the libel -- the condition of the schooner, the vigilance of her officers and crew, the relative position and course of the two vessels, the state of the wind, the hail from the ship to the schooner, and the reply of the schooner &c., from all which the conclusion is stated that the schooner did everything that she could or ought have done to avoid the collision and save the cargo, and that the loss was caused solely by the culpable misconduct of the ship.
The proper process being issued and the ship arrested, John A. Baxter, one of the owners, for himself and the other owners, namely, William Dillamay and Charles H. Dillamay, of Boston, Josiah Gorham, Alexander Baxter, Sylvester Baker, jr., James B. Crocker, and John Gorham, of Yarmouth, Sylvester Baxter, Asa Lathrop, Owen Bearse, Robert B. Hallet, and Thacher Hinchley, of Barnstable, came and claimed the ship, and she was delivered on the usual stipulations' being given.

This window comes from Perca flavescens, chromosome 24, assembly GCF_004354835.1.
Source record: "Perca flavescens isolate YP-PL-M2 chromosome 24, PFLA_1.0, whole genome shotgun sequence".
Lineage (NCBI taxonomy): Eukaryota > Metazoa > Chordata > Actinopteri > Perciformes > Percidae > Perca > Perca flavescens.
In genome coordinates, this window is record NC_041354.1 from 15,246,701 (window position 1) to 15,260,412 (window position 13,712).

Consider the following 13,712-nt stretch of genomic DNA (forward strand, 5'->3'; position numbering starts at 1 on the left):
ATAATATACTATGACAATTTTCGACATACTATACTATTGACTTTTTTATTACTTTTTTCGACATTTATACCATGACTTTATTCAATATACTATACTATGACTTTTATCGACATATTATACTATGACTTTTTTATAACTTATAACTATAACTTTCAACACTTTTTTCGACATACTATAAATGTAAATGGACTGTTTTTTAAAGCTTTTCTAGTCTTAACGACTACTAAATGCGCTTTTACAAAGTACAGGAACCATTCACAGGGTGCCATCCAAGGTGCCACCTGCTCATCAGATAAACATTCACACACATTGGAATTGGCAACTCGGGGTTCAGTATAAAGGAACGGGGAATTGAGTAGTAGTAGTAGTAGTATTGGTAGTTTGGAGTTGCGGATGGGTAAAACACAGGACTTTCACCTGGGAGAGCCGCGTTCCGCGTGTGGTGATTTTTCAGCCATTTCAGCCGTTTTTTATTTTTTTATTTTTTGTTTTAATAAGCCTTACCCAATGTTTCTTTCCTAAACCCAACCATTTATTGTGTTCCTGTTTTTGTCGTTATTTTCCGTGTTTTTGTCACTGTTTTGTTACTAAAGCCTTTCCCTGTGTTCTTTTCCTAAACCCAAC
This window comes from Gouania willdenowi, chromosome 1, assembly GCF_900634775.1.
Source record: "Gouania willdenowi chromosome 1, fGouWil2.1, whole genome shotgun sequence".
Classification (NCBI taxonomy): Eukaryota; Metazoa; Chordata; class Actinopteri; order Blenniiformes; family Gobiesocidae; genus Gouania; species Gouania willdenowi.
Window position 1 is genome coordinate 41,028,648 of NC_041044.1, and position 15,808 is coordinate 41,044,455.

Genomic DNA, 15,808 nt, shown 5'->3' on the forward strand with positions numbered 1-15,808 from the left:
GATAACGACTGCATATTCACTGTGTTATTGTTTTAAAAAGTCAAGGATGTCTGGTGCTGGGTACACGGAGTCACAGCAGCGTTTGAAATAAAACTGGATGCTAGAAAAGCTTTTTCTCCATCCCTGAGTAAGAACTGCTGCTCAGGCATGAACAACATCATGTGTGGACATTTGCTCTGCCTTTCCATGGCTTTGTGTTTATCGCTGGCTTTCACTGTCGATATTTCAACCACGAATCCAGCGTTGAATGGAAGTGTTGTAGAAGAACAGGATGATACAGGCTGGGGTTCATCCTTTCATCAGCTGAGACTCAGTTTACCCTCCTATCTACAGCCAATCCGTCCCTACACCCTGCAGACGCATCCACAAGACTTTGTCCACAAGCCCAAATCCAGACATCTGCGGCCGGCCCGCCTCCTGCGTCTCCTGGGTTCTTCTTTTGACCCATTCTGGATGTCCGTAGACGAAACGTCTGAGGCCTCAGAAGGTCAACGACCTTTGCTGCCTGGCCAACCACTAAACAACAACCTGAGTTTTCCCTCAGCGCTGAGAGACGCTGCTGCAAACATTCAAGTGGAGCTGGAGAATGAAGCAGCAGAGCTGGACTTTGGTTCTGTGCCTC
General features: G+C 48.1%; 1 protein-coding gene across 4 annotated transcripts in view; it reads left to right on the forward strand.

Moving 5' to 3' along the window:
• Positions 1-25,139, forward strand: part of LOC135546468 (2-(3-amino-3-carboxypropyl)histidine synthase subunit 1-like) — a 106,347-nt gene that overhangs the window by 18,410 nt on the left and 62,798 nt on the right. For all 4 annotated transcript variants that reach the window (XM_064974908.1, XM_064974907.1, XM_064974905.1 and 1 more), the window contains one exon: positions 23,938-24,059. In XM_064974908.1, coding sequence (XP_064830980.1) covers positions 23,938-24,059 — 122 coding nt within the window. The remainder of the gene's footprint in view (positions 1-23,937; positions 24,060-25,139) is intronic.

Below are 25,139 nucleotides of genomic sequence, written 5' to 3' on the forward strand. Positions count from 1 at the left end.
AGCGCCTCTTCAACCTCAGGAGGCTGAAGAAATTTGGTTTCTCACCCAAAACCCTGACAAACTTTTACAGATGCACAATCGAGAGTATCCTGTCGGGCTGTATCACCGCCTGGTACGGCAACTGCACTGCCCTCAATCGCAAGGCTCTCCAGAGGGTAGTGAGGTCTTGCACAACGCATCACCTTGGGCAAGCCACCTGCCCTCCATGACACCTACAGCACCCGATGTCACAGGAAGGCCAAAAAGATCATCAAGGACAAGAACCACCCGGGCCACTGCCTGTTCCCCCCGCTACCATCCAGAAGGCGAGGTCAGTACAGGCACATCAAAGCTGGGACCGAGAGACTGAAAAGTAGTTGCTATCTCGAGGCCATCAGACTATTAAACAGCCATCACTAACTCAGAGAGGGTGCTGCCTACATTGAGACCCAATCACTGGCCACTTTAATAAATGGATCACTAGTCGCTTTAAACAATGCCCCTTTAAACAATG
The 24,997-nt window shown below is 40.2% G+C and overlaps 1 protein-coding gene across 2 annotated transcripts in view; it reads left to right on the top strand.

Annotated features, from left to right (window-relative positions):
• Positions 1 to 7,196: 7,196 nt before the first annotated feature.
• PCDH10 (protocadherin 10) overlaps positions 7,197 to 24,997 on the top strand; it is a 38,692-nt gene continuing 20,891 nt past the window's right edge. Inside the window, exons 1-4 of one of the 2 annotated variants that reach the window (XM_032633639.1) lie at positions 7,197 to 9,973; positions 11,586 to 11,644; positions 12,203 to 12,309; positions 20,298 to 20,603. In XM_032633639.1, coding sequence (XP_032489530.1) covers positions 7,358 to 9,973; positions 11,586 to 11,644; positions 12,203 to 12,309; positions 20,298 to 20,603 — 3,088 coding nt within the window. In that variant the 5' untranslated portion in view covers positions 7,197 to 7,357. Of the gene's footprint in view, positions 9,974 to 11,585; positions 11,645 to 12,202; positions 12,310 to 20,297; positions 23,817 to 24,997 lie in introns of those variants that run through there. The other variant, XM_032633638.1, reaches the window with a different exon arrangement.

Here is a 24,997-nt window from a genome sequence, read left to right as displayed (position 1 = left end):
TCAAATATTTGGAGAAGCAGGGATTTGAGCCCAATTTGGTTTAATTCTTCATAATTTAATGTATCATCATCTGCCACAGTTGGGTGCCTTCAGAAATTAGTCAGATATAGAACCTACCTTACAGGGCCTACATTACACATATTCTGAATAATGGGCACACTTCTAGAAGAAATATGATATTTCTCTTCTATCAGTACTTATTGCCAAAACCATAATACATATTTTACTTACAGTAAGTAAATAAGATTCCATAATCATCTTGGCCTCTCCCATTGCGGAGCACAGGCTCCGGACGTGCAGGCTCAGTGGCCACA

The answer of the claimants admitted that a collision did take place between the two vessels at the time and place set forth in the libel, but denied, circumstantially and specifically, all the material allegations of the libel which tended to show that it was caused by the fault of the ship. The answer averred that the injury to the schooner was caused entirely by her own fault and negligence; that she was badly and unskillfully navigated; that she might easily have avoided the ship with proper care and effort, and ought to have done so; and that the ship was well and carefully navigated, but on account of the schooner's mismanagement it was impossible for the ship to go clear of her.